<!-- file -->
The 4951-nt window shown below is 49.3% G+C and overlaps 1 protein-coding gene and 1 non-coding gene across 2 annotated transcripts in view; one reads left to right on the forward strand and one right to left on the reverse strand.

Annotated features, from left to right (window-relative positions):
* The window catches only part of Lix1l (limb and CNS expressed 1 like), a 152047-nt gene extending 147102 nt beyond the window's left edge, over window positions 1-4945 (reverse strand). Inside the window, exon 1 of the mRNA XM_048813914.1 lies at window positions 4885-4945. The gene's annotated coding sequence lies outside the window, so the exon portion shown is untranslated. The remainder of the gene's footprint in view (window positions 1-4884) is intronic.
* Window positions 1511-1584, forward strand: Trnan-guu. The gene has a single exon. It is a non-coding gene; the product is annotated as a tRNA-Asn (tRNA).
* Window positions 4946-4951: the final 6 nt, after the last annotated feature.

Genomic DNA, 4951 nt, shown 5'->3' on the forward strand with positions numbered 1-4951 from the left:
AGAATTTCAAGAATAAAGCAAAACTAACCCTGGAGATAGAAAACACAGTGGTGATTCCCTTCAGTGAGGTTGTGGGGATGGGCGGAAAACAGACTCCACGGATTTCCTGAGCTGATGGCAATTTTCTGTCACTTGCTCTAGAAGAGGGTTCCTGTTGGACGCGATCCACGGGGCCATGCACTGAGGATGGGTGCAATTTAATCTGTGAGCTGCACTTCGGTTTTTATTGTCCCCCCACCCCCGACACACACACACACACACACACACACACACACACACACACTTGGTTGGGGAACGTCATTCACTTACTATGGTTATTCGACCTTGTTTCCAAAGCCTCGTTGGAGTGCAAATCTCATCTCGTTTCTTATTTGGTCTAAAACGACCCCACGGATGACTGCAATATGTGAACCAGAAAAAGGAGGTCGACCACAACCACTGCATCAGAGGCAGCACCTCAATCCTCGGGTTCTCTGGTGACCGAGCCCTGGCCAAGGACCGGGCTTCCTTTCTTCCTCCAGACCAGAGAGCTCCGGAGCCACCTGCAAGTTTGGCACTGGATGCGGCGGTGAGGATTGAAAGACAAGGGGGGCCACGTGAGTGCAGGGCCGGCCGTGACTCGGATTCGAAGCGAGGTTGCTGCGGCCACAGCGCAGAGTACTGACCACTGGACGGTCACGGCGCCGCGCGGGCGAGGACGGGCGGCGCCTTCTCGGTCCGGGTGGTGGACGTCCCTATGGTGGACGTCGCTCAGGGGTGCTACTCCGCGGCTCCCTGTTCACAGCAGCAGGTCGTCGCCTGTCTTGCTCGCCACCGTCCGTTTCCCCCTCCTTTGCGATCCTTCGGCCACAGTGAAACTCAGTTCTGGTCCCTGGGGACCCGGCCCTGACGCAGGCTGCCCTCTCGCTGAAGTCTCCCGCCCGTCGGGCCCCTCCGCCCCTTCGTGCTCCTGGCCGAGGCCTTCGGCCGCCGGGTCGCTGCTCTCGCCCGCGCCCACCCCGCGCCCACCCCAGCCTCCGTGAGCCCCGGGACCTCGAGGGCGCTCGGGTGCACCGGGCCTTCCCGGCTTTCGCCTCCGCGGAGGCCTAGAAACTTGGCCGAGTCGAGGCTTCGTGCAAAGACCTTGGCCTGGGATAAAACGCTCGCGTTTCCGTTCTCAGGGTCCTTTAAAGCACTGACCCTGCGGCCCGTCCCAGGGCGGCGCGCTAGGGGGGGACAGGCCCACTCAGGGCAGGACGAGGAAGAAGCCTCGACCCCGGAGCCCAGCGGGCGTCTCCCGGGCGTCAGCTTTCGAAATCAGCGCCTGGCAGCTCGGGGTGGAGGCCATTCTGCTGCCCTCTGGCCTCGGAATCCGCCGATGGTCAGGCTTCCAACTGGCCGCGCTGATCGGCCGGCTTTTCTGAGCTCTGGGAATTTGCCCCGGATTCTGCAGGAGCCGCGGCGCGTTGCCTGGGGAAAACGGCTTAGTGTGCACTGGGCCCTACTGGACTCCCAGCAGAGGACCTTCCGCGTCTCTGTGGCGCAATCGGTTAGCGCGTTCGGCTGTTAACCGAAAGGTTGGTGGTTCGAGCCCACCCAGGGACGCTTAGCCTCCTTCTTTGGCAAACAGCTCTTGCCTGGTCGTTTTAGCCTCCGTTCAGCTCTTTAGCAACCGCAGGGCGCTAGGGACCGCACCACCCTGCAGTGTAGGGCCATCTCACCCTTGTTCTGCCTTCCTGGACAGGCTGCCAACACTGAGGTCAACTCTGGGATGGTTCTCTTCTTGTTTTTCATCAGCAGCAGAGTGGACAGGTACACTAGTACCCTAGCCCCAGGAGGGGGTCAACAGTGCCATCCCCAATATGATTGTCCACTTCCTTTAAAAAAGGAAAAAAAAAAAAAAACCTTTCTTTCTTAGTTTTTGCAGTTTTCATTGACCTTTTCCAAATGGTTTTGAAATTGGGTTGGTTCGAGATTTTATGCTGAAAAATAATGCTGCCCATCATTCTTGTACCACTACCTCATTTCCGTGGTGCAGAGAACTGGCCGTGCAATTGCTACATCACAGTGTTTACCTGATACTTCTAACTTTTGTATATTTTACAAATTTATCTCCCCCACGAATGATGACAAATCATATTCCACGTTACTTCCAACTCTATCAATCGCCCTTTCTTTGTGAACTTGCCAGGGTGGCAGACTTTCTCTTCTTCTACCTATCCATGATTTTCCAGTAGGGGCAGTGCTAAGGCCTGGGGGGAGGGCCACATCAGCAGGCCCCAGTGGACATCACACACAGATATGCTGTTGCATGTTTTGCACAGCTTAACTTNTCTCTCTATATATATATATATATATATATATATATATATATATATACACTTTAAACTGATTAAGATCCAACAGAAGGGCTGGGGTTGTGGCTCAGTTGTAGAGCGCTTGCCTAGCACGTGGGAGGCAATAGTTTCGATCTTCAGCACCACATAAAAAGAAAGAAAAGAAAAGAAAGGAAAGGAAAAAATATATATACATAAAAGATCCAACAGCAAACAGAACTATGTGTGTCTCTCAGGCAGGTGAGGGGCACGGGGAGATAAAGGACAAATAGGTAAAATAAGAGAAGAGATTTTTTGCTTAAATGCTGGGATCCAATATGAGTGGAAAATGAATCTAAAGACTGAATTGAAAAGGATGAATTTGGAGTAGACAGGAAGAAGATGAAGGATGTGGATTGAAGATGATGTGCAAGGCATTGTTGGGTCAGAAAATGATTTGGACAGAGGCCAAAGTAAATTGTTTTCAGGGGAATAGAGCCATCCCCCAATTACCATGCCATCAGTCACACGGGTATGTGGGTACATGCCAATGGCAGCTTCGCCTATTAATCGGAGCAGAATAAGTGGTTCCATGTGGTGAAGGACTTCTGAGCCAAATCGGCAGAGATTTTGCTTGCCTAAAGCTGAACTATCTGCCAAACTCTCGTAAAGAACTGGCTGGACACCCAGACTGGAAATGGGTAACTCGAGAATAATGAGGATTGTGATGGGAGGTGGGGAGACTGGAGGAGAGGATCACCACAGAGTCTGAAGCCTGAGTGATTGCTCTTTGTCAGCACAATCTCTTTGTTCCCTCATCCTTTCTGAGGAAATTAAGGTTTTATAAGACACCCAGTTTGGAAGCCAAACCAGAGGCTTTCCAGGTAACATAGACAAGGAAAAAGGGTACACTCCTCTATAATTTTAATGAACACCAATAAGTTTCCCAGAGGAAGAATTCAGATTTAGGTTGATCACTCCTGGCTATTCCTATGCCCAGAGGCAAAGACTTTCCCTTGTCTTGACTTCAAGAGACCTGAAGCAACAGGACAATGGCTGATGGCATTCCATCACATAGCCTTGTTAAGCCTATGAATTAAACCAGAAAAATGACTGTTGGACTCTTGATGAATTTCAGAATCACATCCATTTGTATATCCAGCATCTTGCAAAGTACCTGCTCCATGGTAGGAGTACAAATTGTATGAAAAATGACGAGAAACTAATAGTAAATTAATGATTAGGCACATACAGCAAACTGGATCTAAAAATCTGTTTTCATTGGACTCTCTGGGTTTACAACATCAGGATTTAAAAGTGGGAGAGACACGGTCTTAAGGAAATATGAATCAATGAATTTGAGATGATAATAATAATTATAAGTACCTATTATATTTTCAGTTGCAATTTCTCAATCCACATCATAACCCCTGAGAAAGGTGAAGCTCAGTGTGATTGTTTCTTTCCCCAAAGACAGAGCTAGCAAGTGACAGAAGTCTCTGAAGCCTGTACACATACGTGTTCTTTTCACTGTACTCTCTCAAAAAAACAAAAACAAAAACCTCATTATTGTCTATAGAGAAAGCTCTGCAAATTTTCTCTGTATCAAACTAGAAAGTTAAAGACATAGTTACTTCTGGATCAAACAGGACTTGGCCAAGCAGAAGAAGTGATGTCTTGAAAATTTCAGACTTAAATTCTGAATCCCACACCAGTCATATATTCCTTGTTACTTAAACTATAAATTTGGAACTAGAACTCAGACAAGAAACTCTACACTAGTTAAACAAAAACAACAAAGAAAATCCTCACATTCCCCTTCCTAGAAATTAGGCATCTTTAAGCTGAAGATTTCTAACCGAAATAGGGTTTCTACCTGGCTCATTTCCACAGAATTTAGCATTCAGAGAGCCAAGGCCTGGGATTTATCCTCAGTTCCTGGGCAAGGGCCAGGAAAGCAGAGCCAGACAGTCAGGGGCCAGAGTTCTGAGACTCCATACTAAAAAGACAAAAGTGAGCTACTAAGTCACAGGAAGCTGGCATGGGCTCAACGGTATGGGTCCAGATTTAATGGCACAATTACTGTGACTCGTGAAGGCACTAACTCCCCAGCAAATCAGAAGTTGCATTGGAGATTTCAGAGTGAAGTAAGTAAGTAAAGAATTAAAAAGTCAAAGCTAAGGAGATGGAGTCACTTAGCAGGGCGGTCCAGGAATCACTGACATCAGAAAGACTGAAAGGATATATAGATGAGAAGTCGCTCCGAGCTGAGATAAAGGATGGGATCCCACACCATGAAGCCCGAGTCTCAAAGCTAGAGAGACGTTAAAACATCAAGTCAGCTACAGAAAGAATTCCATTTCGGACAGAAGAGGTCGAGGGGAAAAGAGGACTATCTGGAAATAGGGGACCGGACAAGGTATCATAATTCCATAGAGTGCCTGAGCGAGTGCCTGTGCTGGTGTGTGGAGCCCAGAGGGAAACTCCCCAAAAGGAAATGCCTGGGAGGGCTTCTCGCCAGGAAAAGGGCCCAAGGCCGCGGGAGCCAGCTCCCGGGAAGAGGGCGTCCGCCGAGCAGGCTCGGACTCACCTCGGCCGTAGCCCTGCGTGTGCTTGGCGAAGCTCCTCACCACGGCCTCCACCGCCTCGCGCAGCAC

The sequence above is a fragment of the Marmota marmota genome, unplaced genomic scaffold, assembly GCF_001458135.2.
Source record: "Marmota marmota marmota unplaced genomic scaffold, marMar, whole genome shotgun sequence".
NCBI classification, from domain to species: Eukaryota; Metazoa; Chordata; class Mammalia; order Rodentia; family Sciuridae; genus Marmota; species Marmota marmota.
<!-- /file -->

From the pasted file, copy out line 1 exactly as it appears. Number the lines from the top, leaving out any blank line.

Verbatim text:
The 4951-nt window shown below is 49.3% G+C and overlaps 1 protein-coding gene and 1 non-coding gene across 2 annotated transcripts in view; one reads left to right on the forward strand and one right to left on the reverse strand.